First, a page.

Mr. Speaker, my notes tell me I am to say that it is with considerable regret and some emotion, but I think the emotion has betrayed me.
Mr. Speaker, I have advised you, Sir, that I will be standing down as member of Parliament for Toronto Centre, effective July 2. I do not wish to take a lot of time of the House to share that notice with you, but I did want a chance to say thank you to my electors.
The electors of Toronto Centre, known as Rosedale when I first ran, had perhaps the good sense to turn me down the first two times I ran. So, I learned something about democracy. They subsequently elected me five times. There will be members of the House who will think they were right the first time. Others will think they were right the second time. That is what makes a great democracy. I want to thank them for having had the chance to represent one of the great ridings and diverse ridings of our country.
I would like to thank my wife, Cathy, my children and my family and friends who have supported me. We all know we would not be here without that support.
I would like to say that it is a privilege to be elected to one of the best Parliaments in the world. It is a great privilege to sit in this House, It is very hard for me to imagine that I will no longer have access to this place that is so sacred to us all.
I would like to extend many thanks to the Clerk of the House and all the parliamentary staff. Far too often we go about our business without recognizing the work they do for us here and in committees.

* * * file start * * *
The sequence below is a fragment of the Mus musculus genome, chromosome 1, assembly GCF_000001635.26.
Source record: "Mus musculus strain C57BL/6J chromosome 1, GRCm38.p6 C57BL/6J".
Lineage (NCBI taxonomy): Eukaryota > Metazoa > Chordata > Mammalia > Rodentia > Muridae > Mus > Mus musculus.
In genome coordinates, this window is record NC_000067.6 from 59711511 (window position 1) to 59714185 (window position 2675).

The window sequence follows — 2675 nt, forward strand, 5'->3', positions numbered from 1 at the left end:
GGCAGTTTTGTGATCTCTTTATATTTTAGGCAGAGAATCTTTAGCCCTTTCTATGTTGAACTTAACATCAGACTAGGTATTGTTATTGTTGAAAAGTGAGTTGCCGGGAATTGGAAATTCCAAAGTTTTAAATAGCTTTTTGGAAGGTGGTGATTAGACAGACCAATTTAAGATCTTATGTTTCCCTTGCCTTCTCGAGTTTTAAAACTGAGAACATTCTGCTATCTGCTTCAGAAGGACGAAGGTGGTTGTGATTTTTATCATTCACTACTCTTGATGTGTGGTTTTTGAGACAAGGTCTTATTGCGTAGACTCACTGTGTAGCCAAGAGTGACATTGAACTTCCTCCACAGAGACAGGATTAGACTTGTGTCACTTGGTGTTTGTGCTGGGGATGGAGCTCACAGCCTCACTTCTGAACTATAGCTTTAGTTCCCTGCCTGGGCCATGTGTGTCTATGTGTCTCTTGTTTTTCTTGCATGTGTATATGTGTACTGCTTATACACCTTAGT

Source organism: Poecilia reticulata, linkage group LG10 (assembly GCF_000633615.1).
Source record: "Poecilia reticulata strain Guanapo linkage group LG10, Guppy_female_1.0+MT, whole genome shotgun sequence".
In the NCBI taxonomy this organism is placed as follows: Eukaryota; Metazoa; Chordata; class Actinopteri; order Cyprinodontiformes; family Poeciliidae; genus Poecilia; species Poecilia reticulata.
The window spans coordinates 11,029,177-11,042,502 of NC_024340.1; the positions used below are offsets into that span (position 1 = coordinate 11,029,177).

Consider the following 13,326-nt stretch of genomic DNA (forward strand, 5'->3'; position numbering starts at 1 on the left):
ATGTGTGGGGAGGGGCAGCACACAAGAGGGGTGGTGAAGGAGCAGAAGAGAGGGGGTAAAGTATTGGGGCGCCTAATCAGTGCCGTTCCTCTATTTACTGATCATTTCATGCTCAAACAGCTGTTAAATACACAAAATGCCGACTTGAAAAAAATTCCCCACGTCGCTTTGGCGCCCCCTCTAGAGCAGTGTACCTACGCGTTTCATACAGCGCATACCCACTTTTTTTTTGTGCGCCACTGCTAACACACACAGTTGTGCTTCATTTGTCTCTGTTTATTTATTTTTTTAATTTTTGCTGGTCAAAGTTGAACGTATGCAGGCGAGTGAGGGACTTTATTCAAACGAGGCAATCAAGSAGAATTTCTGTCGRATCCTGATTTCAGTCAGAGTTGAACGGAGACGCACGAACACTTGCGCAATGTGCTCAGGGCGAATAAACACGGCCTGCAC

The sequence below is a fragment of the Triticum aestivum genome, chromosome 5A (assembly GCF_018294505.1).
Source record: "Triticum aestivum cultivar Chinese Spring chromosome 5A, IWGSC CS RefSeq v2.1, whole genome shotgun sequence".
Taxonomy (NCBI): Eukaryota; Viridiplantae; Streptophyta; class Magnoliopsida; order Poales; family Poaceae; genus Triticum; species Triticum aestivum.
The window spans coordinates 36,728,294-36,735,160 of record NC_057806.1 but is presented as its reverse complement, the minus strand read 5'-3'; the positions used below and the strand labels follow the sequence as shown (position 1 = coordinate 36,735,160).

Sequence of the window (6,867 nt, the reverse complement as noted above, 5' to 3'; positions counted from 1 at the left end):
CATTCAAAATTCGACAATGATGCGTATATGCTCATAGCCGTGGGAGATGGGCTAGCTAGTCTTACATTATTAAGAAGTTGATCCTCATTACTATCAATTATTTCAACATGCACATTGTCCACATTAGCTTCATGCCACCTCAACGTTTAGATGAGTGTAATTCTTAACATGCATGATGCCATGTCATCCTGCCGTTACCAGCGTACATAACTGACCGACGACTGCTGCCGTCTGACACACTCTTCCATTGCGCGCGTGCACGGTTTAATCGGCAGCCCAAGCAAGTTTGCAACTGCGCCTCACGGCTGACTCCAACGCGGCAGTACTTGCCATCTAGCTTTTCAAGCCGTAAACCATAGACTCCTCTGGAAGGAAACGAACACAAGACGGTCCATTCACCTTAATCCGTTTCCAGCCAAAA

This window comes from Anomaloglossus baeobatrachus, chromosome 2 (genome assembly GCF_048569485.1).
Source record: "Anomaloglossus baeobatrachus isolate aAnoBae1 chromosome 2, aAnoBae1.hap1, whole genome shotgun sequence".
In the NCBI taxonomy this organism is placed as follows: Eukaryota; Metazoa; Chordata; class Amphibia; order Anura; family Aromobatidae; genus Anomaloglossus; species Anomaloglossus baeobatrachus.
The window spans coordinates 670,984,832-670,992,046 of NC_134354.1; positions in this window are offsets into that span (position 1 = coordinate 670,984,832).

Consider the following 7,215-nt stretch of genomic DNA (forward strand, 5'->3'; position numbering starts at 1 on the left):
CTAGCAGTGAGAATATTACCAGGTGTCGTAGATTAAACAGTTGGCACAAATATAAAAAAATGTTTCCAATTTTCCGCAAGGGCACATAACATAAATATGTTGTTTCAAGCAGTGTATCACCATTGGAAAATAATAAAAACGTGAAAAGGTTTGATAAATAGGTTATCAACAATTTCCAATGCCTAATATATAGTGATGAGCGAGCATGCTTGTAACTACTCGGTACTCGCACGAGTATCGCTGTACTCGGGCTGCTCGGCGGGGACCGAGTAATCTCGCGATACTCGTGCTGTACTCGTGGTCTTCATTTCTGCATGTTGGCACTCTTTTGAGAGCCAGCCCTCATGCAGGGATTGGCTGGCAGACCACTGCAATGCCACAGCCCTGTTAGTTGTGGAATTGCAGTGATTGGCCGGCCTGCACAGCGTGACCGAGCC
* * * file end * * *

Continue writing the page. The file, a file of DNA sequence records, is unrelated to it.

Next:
Our capacity to do our jobs and represent our constituents is enormously enhanced by their work, and I thank them. I know from their applause, members thank them from their hearts as well.
I had the opportunity of serving as foreign affairs minister and defence minister. I could not leave this place without being thankful for the extraordinary efforts of the representatives of our foreign service who do us so proud as they work for us around the world, tirelessly and selflessly. I also could not step down without recognizing the fantastic privilege to have been the defence minister and to work with our young men and women in uniform, who every day risk their lives for us and their country and do it so well.
It is the Prime Minister's privilege to call a byelection. The people of my riding, I hope, will understand why I believe it is important that they be represented by a future voice rather than someone from the past. All parties in the House have representatives now nominated to run in that riding. I would ask that they have the opportunity to be represented in this place as early as possible for the sake of our democracy and our future.
In closing, I want to say one thing about the civility of this place. There has been a lot in the press recently about the lack of civility in the House. It may be attributable to the minority situation we are in and it may be attributable to a lot of causes, but surely we owe it to ourselves to disagree without being disagreeable. We do not need to do that.
I believe everyone in the House carries within him or her the desire to serve our country and, whether one has that desire or not, the capacity to affect the future lives of every citizen of this great land, and to some extent others around the globe. Let us treat each other with the respect that thought brings. In what we bring to this place, let us respect one another and, in so doing, I believe our fellow countrymen will respect this institution and respect us for the work we do.